I stopped a yellow taxi; I had been warned about the dangers of taking regular taxis rather than the hotel taxis. A very sleepy driver with a smell of a festering wound, welcomed me with no great fanfare, and off we went to Candelaria, the historic heart of Santa Fe de Bogota.
A mixture of old and new, but the old were very old by American standards and the new with a touch of architectural dignity. I walked up the street and stopped at a corner where views in any directions reminded you of the oligarchs and the hundred year war of the Conservatives. It was only three in the afternoon, but the fine drizzle and the patronizing mist from the mountains made you think of a later time.
I was so excited when I could recognize the unmistakable Fernando Botero sculpture and with the greatest of excitements I entered the Fernando Botero Museum, much different from his outdoor sculpture garden in Medellin, the city of his birth. This collection was truly mesmerizing. It was as if Alvaro Mutis (Maqroll) and Gabo (Macondo) were giving me a tour of the Colombian History of wars and death and destruction but the survival of the spirit of this people who have managed to weave this softness of Colombian Character.
When I saw this Presidential portrait by Botero, I couldn’t help thinking of No One Writes to the Colonel.
Maqroll, whose shadow I carry within myself, was present, as always scheming of a thing or two and Botero had managed to capture it. Colombia’s unique character gave Gabo the ability to enhance what Alejo Carpentier (Cuba) had earlier thought of: The Magical Realism.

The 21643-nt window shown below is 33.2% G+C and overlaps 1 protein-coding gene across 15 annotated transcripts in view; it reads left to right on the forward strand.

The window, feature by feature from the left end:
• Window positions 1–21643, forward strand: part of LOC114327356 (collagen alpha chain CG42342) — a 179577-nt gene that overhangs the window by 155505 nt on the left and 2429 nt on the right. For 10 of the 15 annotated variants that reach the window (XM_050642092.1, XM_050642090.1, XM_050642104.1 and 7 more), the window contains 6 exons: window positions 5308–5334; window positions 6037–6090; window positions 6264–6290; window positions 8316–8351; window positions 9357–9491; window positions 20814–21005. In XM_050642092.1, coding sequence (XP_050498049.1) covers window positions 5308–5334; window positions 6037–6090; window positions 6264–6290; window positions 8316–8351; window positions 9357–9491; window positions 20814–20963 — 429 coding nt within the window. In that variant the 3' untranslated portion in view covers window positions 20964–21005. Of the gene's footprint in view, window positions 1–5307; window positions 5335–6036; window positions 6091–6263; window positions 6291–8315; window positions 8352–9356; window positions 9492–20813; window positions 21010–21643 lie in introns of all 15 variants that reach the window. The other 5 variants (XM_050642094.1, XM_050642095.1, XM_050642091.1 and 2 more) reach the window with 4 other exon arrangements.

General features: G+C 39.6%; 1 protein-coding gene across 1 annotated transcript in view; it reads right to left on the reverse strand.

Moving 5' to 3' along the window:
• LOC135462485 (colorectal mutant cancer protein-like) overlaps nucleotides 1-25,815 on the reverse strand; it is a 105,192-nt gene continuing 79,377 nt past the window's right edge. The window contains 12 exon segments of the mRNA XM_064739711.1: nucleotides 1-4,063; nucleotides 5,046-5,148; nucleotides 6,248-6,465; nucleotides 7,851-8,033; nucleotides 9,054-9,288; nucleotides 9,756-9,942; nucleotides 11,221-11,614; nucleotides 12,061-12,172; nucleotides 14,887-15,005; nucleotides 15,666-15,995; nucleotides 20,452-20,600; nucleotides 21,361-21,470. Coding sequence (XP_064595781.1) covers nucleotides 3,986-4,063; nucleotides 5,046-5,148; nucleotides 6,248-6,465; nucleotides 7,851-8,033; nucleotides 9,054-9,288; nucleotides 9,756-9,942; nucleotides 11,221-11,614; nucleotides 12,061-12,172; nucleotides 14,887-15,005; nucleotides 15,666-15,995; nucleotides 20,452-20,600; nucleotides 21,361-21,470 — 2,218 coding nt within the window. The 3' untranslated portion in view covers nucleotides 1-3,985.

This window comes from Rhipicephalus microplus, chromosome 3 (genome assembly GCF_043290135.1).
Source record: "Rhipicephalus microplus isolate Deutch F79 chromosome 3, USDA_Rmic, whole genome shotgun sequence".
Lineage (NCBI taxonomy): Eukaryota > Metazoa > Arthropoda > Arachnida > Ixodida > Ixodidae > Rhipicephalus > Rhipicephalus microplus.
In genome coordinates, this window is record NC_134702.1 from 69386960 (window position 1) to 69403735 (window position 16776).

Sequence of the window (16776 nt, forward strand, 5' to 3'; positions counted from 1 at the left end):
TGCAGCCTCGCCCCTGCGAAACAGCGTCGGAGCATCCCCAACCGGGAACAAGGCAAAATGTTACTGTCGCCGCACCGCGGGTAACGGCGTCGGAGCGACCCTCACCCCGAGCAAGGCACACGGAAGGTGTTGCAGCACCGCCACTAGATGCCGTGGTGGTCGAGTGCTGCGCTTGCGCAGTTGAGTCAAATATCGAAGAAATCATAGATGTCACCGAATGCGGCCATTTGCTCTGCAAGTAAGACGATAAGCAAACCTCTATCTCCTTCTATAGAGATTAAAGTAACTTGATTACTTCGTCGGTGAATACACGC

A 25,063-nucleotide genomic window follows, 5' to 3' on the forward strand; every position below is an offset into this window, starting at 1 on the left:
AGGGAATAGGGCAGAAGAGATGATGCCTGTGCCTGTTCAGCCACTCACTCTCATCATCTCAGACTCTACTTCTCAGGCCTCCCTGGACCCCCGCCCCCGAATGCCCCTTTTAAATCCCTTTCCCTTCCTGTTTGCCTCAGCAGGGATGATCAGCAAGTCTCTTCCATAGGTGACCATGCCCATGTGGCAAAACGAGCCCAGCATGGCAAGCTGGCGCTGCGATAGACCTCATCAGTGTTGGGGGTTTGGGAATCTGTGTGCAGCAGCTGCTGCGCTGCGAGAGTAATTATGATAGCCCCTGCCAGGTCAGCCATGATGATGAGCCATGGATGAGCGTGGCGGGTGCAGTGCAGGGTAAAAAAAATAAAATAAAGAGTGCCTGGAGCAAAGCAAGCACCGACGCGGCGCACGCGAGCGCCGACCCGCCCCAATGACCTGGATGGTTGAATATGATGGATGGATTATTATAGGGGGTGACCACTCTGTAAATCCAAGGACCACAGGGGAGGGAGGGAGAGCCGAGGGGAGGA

I was deeply engrossed in Botero’s sketches and paintings and thinking of the Macondo where I had lived in Cuba and the surrealism of our lives during difficult times there. Gabo would write a short story about the security guard at a store in Vedado stopping a woman from entering because she was carrying two soft Avocados. He later said if the avocados were not that ripe, I would have let her in. What was he thinking? The lady was about to shoplift using a soft avocado?
(Picasso, Miro, Freud, Chagall)
Then there was a surprisingly good collection of European masters, especially Pablo Picasso and here the attachments to the paintings were emotional rather than magical.
Does the same part of the brain get exhilarated when the viewing of pictures gives you the same pleasure but for a different reason? Prof V Ramachandran of UC San Diego might be able to explain that.
My appreciation of things French (in aesthetic terms) drew me to view Renoir, Corot, and Toulouse Lautrec among others as well as many painters who had been elsewhere but died in France... Chagall, Lipschitz…
the photograph below I think is the same town painted earlier Trouville in Normandy
I was dressed in clothes from India and I noticed that that was attracting attention among the visitors. I heard someone comment that I was from India, but I proceeded through the exhibition hall, nonchalantly, without paying attention to those who were paying attention to me, I was too thrilled with the magical realism of Colombia...
But the moment in Cochin, when the flame of magical realism touched me, was when a painter by the name of Sunil Vallarpadam was presented to me. He had a moustache which was impressive and had some good looking friends including one who looked soft enough to want you to take up Meditation.
I remember Sunil’s lines and they evoked a sense of fullness of a picture which seemed only partial a second ago. I could see at this museum, some of the paintings, accomplished more than depicted. I must tell Sunil that the next time we meet.
I left the museum with such a light heart and wonderful mood that I felt that I must try even more to be nicer to every single person and smile at every one. The drizzle was so light that it rather caressed than moisturizing your skin. The mist had descended even further down from the mountains.